The Meaning of Fugitive Slave Freedom in Canada West: Politics, Law, British Free Soil Diplomacy, and Black Agency “North of Erie”

Thursday, January 7, 2016: 4:30 PM
Grand Hall C (Hyatt Regency Atlanta)
Gordon Barker, Bishop's University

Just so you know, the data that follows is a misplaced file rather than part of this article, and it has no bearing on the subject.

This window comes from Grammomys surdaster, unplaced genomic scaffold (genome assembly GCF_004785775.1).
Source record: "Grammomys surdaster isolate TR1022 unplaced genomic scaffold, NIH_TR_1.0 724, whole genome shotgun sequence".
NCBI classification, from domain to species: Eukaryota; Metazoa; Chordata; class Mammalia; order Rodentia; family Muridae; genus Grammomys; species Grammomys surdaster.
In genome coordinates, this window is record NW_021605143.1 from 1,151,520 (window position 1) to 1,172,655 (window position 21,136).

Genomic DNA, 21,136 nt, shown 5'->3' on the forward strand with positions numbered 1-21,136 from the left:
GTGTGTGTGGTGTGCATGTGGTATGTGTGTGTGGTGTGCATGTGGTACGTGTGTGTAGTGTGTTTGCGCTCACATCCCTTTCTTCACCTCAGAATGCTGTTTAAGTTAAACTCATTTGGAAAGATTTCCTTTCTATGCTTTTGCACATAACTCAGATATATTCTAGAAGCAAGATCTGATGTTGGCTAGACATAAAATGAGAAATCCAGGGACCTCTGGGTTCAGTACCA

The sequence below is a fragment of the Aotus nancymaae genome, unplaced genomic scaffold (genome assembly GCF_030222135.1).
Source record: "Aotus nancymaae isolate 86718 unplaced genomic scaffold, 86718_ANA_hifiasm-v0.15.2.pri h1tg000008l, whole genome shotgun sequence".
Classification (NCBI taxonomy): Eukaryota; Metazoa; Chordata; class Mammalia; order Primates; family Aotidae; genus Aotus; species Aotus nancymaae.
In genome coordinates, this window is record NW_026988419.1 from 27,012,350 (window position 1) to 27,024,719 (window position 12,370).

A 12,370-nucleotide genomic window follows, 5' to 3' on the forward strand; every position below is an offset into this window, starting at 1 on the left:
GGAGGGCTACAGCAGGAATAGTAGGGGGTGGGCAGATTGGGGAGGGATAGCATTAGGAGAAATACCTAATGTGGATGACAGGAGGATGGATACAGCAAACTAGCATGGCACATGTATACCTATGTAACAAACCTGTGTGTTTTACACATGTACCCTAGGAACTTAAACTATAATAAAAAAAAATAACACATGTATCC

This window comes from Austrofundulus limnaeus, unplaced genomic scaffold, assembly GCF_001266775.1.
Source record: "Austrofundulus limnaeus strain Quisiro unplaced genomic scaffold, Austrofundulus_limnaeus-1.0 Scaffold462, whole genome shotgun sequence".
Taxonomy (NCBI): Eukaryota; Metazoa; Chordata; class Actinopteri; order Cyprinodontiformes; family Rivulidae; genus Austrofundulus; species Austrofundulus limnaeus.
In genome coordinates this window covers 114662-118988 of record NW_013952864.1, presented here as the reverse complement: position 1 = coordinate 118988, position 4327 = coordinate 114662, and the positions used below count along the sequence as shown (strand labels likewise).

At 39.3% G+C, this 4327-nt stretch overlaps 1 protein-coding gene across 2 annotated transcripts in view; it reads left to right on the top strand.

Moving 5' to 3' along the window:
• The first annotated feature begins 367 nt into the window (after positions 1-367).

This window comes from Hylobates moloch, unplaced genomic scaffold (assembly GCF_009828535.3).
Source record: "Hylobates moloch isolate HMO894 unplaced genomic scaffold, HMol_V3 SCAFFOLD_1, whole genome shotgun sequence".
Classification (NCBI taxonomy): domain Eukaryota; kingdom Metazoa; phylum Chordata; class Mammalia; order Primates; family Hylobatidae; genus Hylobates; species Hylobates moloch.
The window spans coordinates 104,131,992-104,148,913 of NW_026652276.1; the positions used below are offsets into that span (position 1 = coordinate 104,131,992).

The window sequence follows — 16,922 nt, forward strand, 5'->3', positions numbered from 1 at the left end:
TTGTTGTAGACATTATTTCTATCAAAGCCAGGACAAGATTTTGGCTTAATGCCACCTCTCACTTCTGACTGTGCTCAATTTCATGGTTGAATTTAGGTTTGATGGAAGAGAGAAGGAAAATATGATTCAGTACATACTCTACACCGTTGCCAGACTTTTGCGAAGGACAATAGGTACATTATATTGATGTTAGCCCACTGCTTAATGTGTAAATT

This paper will explore the meaning of fugitive slave freedom in Canada West during the antebellum and Civil War era by examining the legal framework relating to slavery and race that emerged in what is now modern-day Ontario.  Changes in statutory law, jurisprudence, and British free soil diplomacy will be addressed revealing the evolution of Canada West as a safe haven from which few fugitive slaves were taken by slave catchers or state-sanctioned extradition.  The paper will discuss what freedom on-the-ground meant for early Black Canadians in terms of political rights, access to courts, education, landownership, employment, religious worship, participation in the militia, and the enjoyment of public places and services.  Particular attention will be given to agency exercised by fugitive slaves and other Black Canadians in shaping their own freedom and building new lives for themselves and their children, in sustaining Canada West as a beacon of freedom for their brothers and sisters still enslaved in the American South, and in combatting race prejudice, which at times differed little from that prevailing south of the border.
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